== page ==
Councilman Eric Ulrich’s constituency is comprised of areas hit hard by Hurricane Sandy, and he had to take immediate action when the storm hit – with even more vigor than expected.
“No one could have foreseen the devastation that was cause,” said Ulrich (R-Ozone Park).
The year prior to last October’s hurricane that wreaked havoc along the eastern seabord, residents were told to evacuate for Hurricane Irene. When they did and nothing happened, they began to take the evacuation warnings less seriously.
“People really took it for granted,” Ulrich said and added that he knew the storm would be severe but did not realize it would cause as much harm and damage as it did.
The day of the storm Ulrich found himself taking an active role in securing the safety of his residents. During Sandy, he drove around the district – which includes much of South Queens and parts of Rockaway – but found it incredibly difficult to get around because felled trees and downed wires littered the area.
Broken by the winds that easily reached 100 miles per hour, electrical wires were everywhere – and one Richmond Hill woman, 23-year-old Lauren Abraham, died after being electrocuted by a live wire just outside her home. As he drove around his Queens neighborhoods, Ulrich used a megaphone to urge people not to leave their homes because of the threat of electrocution. Some people were on their balconies getting ready to jump down to evacuate their houses but he informed them that they should stay inside.
“It was just a very surreal experience,” the councilman said of the day of the storm.
In the days and weeks after the storm, Ulrich spent his time providing people with comfort, food, and clothing, helping those who had lost everything find shelter and giving them peace of mind.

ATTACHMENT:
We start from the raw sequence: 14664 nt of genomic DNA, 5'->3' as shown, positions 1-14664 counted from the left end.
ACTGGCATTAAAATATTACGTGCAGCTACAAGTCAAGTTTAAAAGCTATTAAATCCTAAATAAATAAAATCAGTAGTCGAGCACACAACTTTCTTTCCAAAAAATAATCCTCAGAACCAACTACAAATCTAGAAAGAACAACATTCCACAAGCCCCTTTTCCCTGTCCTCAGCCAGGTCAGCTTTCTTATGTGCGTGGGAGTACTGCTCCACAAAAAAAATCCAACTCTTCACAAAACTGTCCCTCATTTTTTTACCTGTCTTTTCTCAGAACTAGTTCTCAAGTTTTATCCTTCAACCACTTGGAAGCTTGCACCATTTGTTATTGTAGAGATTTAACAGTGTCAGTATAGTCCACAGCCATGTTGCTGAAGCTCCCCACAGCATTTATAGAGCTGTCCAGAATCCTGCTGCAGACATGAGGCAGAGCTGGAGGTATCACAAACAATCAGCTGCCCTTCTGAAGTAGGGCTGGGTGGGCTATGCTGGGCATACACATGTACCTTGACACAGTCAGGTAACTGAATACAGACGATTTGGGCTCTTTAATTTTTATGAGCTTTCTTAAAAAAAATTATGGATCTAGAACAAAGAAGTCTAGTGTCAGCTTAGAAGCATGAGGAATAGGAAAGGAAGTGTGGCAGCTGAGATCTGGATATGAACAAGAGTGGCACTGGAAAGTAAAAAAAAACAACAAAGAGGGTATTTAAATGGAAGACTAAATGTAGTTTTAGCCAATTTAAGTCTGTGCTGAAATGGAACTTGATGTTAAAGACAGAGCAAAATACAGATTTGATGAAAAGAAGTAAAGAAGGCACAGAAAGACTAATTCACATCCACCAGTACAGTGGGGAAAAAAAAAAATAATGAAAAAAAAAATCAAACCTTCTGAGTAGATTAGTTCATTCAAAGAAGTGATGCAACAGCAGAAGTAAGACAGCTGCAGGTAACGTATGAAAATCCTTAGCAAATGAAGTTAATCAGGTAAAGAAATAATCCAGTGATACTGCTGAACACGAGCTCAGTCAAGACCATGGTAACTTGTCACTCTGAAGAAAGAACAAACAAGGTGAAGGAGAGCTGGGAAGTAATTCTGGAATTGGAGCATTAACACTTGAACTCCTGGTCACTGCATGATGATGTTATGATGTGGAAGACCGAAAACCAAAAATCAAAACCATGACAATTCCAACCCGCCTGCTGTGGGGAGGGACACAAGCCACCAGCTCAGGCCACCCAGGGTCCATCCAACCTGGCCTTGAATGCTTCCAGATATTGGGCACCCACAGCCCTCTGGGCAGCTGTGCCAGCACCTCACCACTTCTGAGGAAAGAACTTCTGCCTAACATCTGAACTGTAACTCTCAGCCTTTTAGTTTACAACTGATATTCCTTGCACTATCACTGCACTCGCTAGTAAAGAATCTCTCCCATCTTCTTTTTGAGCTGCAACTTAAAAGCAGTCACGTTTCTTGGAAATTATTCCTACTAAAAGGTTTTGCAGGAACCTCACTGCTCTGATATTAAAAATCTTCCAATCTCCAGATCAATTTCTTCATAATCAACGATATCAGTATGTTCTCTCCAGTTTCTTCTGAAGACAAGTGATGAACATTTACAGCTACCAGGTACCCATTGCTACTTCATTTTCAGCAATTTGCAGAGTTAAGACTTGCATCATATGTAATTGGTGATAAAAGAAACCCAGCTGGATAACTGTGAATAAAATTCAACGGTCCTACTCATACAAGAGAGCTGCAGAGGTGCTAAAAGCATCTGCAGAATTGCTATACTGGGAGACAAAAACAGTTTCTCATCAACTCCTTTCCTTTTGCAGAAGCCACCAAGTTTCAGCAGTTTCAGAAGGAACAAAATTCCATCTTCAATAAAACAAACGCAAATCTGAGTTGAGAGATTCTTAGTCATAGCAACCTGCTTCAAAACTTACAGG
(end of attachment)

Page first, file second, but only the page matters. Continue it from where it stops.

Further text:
“My office had supplies and blankets and cases of water and diapers piled high to the ceiling,” he said.
The legislator and his staff got all of those supplies delivered to areas in need during the direct aftermath of the storm.
His office had a working phone and electricity – which very few places in the surrounding area had – so it was used as a focal point for planning and delivering supplies.
During the rebuilding effort, Ulrich’s office has done everything from partnering with the Doe Fund to remove the mounds of debris that littered the roadway between Howard Beach and Broad Channel to helping people get their building permits and streamlining the building process. They helped people make use of the city’s Rapid Repair program, meant to help restore certain vital household needs immediately after the storm.
“We made sure people had heat hot water and electric,” the legislator said.
Now his office is helping people sign up for the city’s Build It Back program so they can reconstruct homes – which many people had not been able to afford to do in the year following the storm.
His biggest concern at the moment is the Biggert-Waters Flood Insurance Act, which alters the way flood insurance is calculated. He said it will cause residents in his district to have much higher premiums – so much higher they may not be able to afford the insurance or to live in their homes. He called upon the U.S. Congress to amend the act.
“So many of my friends and constituents were heartbroken and some of them homeless,” Ulrich said. “I pledged to them that I would do everything I can to get back on their feet.”
By Kerry Goleski